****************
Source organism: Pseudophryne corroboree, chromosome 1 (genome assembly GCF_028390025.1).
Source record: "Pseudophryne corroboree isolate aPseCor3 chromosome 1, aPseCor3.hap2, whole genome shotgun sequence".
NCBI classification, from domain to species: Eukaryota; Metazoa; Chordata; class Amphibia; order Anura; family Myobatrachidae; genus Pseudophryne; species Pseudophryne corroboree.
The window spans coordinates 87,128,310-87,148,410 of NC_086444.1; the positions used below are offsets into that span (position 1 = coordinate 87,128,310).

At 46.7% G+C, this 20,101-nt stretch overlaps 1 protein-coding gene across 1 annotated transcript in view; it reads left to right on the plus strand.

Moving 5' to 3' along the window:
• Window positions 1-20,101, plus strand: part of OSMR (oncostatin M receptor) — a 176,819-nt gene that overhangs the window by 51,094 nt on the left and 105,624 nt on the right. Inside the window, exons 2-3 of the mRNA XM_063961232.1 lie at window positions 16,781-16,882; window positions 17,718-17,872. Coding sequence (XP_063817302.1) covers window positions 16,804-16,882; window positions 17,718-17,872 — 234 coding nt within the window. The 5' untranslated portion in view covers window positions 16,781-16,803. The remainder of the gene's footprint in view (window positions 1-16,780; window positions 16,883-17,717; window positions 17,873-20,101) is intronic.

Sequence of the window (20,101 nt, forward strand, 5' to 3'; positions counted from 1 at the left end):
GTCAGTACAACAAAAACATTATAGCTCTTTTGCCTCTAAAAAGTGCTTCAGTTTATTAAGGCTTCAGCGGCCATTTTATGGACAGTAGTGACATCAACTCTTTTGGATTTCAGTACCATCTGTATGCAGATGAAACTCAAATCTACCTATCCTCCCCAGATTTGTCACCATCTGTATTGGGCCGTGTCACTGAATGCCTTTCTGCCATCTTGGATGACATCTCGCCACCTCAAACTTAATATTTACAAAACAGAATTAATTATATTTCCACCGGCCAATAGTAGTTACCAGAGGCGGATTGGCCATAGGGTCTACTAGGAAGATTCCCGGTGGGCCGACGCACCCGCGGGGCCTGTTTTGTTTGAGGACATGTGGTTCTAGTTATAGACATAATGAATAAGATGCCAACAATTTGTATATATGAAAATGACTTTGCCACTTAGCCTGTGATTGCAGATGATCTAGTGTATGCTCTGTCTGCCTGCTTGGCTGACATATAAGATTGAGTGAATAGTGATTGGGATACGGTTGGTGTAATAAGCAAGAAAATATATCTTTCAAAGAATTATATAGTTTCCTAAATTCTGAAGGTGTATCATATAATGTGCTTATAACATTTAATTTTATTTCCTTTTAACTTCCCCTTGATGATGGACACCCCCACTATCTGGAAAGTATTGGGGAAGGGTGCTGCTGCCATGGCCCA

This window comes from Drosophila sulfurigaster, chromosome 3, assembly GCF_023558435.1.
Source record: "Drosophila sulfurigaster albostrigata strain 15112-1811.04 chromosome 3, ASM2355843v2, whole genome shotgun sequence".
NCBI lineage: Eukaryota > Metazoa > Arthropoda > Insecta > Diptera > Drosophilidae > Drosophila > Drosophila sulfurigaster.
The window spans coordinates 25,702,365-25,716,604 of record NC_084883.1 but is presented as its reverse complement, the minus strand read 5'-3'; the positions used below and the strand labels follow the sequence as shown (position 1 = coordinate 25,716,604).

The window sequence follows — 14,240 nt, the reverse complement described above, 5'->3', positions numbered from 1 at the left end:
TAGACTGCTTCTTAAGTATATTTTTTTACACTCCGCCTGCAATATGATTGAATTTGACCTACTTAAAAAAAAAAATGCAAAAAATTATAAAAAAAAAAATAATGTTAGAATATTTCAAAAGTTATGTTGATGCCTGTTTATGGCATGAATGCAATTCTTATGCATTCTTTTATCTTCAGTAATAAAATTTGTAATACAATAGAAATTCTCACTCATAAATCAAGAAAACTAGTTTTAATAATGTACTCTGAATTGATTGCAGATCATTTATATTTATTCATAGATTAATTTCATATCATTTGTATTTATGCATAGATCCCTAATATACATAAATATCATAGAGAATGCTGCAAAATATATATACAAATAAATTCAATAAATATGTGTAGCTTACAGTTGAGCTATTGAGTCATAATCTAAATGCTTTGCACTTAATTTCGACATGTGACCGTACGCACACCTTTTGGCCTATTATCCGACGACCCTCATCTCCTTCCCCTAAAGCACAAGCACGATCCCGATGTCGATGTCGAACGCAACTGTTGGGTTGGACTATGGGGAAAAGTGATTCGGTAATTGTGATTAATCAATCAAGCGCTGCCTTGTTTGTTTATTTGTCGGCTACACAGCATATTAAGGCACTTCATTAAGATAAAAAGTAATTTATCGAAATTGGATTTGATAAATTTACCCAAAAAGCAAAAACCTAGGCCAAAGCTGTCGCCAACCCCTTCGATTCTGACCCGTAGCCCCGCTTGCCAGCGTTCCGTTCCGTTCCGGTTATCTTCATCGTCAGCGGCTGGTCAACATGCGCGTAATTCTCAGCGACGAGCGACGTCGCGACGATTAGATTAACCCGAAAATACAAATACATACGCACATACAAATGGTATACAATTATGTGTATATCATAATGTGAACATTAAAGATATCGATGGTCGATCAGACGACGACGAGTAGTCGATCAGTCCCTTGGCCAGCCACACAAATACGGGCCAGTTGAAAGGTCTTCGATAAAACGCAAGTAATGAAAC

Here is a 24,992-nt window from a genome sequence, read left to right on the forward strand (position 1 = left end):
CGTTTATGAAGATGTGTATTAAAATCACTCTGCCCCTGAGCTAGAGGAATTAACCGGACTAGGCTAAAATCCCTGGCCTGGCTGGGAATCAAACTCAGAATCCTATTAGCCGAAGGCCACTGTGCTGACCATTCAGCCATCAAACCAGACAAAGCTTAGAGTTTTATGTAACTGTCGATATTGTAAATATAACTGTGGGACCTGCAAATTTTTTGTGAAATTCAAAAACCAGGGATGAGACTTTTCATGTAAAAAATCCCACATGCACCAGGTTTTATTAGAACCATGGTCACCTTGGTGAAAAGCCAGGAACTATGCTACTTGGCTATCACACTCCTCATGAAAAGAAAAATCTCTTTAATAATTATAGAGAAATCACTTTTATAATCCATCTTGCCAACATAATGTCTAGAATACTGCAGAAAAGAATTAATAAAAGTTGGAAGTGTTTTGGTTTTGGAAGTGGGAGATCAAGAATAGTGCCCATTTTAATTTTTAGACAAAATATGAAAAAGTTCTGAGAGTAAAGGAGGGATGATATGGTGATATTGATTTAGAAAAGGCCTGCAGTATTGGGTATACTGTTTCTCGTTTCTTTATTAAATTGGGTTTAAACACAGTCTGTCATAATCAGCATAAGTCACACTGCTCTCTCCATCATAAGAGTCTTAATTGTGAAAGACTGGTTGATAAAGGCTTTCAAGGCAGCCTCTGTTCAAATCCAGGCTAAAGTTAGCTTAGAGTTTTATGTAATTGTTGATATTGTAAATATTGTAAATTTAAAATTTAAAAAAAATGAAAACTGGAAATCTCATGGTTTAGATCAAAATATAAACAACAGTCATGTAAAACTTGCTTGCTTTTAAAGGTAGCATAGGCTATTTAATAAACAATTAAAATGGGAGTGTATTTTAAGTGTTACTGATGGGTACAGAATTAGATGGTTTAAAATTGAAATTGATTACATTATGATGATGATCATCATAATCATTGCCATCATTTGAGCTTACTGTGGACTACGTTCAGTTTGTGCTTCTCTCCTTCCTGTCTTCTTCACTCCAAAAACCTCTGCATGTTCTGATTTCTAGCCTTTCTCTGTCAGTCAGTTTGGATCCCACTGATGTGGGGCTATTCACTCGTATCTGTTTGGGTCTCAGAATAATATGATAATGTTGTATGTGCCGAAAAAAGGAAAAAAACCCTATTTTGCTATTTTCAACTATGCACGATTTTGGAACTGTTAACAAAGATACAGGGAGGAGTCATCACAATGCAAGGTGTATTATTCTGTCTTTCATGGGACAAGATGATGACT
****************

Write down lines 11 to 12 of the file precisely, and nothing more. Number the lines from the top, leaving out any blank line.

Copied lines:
Source record: "Drosophila sulfurigaster albostrigata strain 15112-1811.04 chromosome 3, ASM2355843v2, whole genome shotgun sequence".
NCBI lineage: Eukaryota > Metazoa > Arthropoda > Insecta > Diptera > Drosophilidae > Drosophila > Drosophila sulfurigaster.